Italy plans to ease isolation rules on COVID-19 contacts

People wearing face masks walk in the street, as the Lazio region makes face masks mandatory outdoors in all areas, as cases of the coronavirus disease (COVID-19) rise and Christmas approaches, in Rome, Italy, December 23, 2021. REUTERS/ Yara Nardi

ROME (Reuters) – The Italian government said on Wednesday it plans to scrap self-isolation rules for people who come into contact with someone who has tested positive for the coronavirus provided they have received a booster dose, recently recovered or been vaccinated.

The move comes after health experts urged the government to rethink its policies amid concerns that the spread of the highly contagious variant Omicron could cripple the country by forcing millions to stay at home. Read more

A government statement said isolation would no longer be required for those who received a booster dose, were vaccinated or recovered from the disease in the past 120 days. They will need to test negative five days after contact.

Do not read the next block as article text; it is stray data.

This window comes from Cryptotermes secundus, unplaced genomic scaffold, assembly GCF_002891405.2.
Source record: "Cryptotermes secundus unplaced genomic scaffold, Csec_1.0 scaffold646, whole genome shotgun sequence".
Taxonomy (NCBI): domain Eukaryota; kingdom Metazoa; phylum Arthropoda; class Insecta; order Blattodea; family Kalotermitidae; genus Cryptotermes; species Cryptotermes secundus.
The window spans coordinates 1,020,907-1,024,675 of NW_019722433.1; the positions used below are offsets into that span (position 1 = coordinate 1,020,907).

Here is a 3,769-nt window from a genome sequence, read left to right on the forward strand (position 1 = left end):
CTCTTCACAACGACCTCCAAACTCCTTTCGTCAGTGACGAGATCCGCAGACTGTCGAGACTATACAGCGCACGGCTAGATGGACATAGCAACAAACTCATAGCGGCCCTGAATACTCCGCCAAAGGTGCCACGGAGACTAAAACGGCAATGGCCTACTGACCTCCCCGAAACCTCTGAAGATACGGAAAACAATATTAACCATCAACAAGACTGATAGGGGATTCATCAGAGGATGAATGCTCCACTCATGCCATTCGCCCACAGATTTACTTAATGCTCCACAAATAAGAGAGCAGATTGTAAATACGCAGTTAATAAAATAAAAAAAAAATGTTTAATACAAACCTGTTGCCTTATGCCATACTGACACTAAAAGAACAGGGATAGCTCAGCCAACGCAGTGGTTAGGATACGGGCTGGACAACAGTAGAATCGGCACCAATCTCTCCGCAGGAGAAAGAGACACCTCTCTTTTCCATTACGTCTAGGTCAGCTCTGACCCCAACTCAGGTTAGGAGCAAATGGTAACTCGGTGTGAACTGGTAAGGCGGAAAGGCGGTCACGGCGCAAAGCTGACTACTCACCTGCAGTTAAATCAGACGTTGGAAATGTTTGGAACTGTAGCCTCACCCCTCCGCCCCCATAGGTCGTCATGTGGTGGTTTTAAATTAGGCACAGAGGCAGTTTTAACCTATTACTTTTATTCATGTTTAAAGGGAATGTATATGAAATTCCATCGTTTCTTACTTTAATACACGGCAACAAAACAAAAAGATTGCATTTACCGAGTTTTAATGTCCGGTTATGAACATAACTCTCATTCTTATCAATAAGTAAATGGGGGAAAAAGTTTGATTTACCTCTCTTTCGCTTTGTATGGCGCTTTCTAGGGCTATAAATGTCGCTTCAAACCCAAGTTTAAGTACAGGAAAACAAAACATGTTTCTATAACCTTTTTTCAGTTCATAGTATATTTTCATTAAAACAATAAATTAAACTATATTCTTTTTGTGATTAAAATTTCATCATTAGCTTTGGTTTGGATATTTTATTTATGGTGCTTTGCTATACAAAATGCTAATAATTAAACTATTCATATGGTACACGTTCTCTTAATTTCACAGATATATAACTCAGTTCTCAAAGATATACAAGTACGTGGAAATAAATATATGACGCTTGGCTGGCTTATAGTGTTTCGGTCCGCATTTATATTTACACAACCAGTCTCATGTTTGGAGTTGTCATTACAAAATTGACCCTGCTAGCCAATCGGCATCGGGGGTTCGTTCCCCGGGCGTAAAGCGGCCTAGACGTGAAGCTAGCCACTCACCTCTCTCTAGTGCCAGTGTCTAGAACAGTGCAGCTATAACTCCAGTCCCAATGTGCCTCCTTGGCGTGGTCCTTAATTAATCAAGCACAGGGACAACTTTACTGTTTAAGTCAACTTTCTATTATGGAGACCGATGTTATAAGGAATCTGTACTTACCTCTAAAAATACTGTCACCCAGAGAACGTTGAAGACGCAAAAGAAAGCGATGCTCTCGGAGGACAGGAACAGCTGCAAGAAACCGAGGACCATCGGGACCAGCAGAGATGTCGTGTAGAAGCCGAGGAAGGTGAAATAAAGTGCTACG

Quarantine will be reduced to five days from seven for those who were vaccinated or recovered from disease more than 120 days ago. They will also need a negative smear afterwards.

“I think it is reasonable to apply different rules to those citizens who have followed the government’s indications, with two doses and then a booster dose,” Undersecretary for Health Andrea Costa said.

Those who have not been vaccinated will still face a 10-day isolation period.

The government said the new rules will be implemented after consultation with the COVID-19 Commissioner.

Daily coronavirus cases rose in Italy this week, peaking at a record 98,030 on Wednesday, as the number of hospitalized patients rose. Read more

The government has tightened rules for the holiday period, banned outdoor concerts and events, closed discos until January 31, and made outdoor masks mandatory again. Read more

Italy has also imposed restrictions on travelers, including those from within the European Union who now need to take a coronavirus test before departure.

The Italian vaccination campaign proved to be effective, with approximately 80% completing the initial vaccination course and approximately 30% receiving a third dose.

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